When inspirational NSW captain Boyd Cordner lifted the State of Origin shield on Wednesday night, I turned to my family and said: "Finally. It's about time I got to see a team I support lift a shield."
Despite Queensland winning Game III at Suncorp Stadium by 18-12, the series was already done and dusted by the time the teams headed north of the border.
This is the first time since 2014 that the Blues have won the series, but more importantly the dynasty which saw Queensland win 11 of the past 12 series seems to be over, particularly with the retirement from representative football of Billy Slater, Cameron Smith, Cooper Cronk and Johnathan Thurston.
I will always remember this series with particular fondness in years to come because it was the first time in history that the NSW men's and women's teams each won their respective series. Hopefully it is the first of many times this will happen.
But I'll remember the series for a couple of other reasons too.
There was plenty of change for the Blues heading into this series, but none more influential than the appointment of Brad Fittler as coach.
Freddie is a fascinating man to say the least. Whilst he may come across as a bit of a space cadet, my own personal experiences with Freddie have revealed him to be an exceptionally kind and considerate man, who is a fountain of rugby league knowledge and has genuine passion for the game which changed his life.
During the Origin campaign there have been plenty of wild, wacky and wonderful stories floating around about his coaching techniques.
Bare foot walks now mean something to footy fans. Phone bans. Yoga. Walking to the MCG and ANZ Stadium pre-game and the players being mobbed by fans. These are all things that characterised his approach to coaching. I also won't be forgetting his live cross on The Footy Show from his llama farm.
But what I think had the most impact was his media policy which saw players become more available to the media than they had been in any previous series.
Because of this we got some really fun content including a TED Talk on what it’s really like to room with James Maloney, a video on who is Freddie's pet in the Origin squad and some compelling content on the Blues enjoying Love Island.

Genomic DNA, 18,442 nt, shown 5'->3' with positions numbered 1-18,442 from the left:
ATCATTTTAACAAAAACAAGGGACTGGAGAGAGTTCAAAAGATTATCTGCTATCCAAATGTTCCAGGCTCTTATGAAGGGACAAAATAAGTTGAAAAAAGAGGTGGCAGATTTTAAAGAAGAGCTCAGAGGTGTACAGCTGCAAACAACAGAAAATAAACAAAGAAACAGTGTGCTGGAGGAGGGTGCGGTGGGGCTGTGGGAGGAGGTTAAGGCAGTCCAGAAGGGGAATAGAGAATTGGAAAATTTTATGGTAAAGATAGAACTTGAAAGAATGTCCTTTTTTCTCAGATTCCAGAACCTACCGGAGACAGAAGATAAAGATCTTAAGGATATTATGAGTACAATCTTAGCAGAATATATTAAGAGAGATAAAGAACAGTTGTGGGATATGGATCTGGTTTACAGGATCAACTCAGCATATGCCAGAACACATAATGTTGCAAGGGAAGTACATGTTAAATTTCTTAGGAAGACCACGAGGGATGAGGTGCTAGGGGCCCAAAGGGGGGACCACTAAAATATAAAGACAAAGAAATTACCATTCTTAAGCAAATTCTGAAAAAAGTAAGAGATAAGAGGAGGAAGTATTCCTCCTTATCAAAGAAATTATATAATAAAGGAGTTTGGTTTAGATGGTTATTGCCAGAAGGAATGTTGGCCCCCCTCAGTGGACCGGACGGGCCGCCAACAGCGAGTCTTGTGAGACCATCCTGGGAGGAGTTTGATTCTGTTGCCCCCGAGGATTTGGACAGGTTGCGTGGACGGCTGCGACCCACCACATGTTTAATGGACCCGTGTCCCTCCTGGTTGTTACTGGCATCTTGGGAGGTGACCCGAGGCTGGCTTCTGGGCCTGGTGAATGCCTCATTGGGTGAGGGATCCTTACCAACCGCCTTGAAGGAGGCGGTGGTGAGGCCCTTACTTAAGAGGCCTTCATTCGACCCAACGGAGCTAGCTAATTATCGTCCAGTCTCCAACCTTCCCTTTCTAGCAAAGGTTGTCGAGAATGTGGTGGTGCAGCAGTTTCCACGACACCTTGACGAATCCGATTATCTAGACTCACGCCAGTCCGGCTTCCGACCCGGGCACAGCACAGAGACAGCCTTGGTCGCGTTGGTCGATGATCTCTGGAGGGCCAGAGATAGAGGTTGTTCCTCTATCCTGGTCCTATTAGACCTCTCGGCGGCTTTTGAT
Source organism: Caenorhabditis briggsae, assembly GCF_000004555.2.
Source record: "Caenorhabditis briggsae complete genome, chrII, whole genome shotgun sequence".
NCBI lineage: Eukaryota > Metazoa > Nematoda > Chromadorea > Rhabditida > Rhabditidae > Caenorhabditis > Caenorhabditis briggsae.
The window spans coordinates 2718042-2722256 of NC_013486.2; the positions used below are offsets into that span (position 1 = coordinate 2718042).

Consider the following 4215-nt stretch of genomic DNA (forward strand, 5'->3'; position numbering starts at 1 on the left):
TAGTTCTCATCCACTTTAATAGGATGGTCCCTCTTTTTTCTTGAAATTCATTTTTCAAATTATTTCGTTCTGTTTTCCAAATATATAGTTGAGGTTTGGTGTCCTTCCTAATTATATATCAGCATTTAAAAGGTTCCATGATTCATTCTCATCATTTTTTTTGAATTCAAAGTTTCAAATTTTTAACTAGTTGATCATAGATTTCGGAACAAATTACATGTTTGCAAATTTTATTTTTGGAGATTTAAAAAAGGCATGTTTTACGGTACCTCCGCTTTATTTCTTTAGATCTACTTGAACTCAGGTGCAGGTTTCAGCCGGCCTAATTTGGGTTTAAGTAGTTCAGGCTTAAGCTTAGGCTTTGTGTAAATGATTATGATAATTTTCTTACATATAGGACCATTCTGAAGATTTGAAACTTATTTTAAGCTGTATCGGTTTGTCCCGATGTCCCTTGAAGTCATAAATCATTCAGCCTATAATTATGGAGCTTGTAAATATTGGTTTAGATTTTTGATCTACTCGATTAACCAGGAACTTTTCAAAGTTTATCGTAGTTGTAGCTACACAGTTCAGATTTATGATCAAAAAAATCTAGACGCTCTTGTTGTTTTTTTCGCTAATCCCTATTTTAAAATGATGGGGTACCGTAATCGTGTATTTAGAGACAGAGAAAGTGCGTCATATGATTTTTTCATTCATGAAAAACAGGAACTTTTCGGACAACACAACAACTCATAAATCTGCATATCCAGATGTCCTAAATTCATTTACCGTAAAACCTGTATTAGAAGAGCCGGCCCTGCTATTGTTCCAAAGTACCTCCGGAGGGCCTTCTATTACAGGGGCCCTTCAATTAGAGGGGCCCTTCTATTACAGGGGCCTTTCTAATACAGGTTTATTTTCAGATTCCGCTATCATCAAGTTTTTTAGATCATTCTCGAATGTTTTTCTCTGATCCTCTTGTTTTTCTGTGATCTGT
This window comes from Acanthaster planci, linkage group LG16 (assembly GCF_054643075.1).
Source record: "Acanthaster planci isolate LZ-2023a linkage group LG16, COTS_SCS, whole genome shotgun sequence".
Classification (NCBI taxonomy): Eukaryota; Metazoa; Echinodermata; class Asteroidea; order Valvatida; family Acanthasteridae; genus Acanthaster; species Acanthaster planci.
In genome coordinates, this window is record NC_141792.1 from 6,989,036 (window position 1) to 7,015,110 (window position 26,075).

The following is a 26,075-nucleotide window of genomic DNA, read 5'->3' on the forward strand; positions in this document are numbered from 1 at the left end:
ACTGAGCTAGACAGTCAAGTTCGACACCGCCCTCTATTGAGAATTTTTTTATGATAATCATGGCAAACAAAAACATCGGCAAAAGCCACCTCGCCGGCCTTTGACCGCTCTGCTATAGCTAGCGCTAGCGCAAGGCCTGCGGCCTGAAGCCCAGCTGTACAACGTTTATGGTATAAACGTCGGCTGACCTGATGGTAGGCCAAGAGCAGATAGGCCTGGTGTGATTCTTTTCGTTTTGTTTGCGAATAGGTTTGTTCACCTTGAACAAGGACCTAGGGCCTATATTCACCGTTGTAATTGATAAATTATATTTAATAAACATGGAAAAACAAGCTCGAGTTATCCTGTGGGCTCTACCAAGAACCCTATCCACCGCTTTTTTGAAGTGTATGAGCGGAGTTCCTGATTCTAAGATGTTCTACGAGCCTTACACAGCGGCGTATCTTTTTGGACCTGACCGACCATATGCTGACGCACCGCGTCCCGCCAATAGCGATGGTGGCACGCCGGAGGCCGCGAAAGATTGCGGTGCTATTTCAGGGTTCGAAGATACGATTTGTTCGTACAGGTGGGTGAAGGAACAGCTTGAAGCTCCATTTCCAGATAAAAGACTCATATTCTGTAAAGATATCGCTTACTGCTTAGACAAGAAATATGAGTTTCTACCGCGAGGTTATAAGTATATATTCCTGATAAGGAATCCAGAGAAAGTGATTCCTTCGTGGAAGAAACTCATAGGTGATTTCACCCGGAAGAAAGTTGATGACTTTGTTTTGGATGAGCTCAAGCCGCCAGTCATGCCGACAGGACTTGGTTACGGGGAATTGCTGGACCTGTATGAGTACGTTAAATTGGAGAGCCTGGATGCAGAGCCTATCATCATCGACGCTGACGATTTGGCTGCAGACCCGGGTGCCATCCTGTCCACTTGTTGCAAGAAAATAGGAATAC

There was plenty of fun to be had, but also some touching stories to be revealed.
Michael Chammas' feature on James Roberts was one of the best rugby league stories I have ever read and was about the impact that rugby league has had on James' life and his promise to his brother Kirk that he would one day play for NSW.
Or another Chammas story on Josh Addo-Carr and the personal demons he has had to overcome to be one of the most talented, electrifying and influential players in our game.
Our clubs and our game can learn from this because fans are hungry to get to know and understand the deeply personal and individual stories which have shaped our heroes on the field.
It helps to humanise our players and gives fans the opportunity to better understand the challenges that some of these players have faced to be elite athletes.
Please give us more of this.
Speaking of change, there was no shortage of it on the field too.
There was plenty of focus on the 'Baby Blues' this series and how the 11 players that debuted in game one (and Tariq Sims who made his debut in ganme three) will be the nucleus of the Blues squad going forward.
Damien Cook was close to being my man of the series and other players like Addo-Carr, Latrell Mitchell and Roberts, who were questioned for their defence heading into the series, proved they were well and truly up to the task.
But equally for Queensland, with several key retirements, this series was really the end of an era. That might be worrying for some fans, but for me it's exciting. With players available to the Maroons like Jai Arrow and Kalyn Ponga, the future looks equally bright for them.
Ponga in particular will be a thrilling prospect as the long-term fullback for Queensland.
In my view, the next couple of series will be exceptional. It will be more competitive with more evenly matched teams and I am very confident that both states will get the opportunity to celebrate series victories over the next decade.
As much as I love the Blues, I couldn't help but be moved by the emotion of the game on Wednesday night, particularly for Slater who was playing his 31st and final Origin game as captain of the state that has meant so much to him over the years.
It seemed fitting to send Slater out as a champion as the curtain closed on not just his Origin career, but another tremendous series.
Now back to the regular season – I only wish the Blues aren't my only team to be lifting silverware in season 2018.